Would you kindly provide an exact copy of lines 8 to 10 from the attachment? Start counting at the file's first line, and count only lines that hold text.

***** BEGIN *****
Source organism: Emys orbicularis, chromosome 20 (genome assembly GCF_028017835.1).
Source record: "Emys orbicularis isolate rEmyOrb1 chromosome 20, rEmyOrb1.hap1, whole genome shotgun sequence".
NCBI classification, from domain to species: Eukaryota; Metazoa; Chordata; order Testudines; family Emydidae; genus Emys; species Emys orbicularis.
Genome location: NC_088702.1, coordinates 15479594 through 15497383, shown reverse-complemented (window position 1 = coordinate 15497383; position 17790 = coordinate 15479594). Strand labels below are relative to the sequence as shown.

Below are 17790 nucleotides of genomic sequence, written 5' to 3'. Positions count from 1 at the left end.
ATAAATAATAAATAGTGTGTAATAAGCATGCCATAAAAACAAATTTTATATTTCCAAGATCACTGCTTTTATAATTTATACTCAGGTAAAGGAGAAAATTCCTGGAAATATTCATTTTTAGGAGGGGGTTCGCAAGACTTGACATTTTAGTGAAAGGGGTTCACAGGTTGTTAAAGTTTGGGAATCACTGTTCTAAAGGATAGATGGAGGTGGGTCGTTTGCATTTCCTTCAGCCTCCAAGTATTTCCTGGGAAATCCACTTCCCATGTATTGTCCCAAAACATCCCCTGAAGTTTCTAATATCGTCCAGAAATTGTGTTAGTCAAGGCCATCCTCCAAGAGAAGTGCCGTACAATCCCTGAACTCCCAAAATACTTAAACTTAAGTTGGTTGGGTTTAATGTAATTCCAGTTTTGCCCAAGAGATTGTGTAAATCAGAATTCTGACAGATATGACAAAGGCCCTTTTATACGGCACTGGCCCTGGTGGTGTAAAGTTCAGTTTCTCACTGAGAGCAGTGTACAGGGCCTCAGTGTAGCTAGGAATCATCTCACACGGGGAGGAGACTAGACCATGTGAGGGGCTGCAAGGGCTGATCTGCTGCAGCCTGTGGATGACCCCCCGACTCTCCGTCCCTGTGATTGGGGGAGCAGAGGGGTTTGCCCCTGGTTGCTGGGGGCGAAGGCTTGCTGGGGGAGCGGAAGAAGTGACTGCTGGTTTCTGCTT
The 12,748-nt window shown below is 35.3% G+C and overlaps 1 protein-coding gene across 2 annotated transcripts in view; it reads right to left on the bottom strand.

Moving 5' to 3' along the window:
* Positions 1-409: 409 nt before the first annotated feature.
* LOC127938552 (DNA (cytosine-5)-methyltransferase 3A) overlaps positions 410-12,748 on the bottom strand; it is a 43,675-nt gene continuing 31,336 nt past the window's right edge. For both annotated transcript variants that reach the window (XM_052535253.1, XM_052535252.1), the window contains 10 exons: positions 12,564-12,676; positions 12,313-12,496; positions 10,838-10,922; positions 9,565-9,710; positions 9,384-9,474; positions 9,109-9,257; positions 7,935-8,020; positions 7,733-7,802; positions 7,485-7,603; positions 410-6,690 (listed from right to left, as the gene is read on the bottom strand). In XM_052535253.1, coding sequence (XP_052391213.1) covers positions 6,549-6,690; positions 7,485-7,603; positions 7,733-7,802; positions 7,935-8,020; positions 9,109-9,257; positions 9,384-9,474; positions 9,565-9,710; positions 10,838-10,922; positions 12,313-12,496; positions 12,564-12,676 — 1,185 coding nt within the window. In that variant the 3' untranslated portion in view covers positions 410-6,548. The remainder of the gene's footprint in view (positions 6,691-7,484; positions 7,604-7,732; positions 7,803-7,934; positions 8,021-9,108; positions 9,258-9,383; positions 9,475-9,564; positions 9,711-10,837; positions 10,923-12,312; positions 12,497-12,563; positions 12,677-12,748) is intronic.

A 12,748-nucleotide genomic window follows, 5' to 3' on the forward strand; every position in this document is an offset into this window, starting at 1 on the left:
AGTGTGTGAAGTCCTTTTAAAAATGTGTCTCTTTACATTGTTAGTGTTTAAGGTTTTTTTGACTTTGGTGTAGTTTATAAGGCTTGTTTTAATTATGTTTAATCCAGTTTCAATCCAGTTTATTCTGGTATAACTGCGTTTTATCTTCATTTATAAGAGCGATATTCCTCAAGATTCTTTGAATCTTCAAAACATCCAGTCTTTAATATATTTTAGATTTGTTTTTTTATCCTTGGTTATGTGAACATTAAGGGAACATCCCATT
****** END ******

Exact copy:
Moving 5' to 3' along the window:
* Positions 1-409: 409 nt before the first annotated feature.
* LOC127938552 (DNA (cytosine-5)-methyltransferase 3A) overlaps positions 410-12,748 on the bottom strand; it is a 43,675-nt gene continuing 31,336 nt past the window's right edge. For both annotated transcript variants that reach the window (XM_052535253.1, XM_052535252.1), the window contains 10 exons: positions 12,564-12,676; positions 12,313-12,496; positions 10,838-10,922; positions 9,565-9,710; positions 9,384-9,474; positions 9,109-9,257; positions 7,935-8,020; positions 7,733-7,802; positions 7,485-7,603; positions 410-6,690 (listed from right to left, as the gene is read on the bottom strand). In XM_052535253.1, coding sequence (XP_052391213.1) covers positions 6,549-6,690; positions 7,485-7,603; positions 7,733-7,802; positions 7,935-8,020; positions 9,109-9,257; positions 9,384-9,474; positions 9,565-9,710; positions 10,838-10,922; positions 12,313-12,496; positions 12,564-12,676 — 1,185 coding nt within the window. In that variant the 3' untranslated portion in view covers positions 410-6,548. The remainder of the gene's footprint in view (positions 6,691-7,484; positions 7,604-7,732; positions 7,803-7,934; positions 8,021-9,108; positions 9,258-9,383; positions 9,475-9,564; positions 9,711-10,837; positions 10,923-12,312; positions 12,497-12,563; positions 12,677-12,748) is intronic.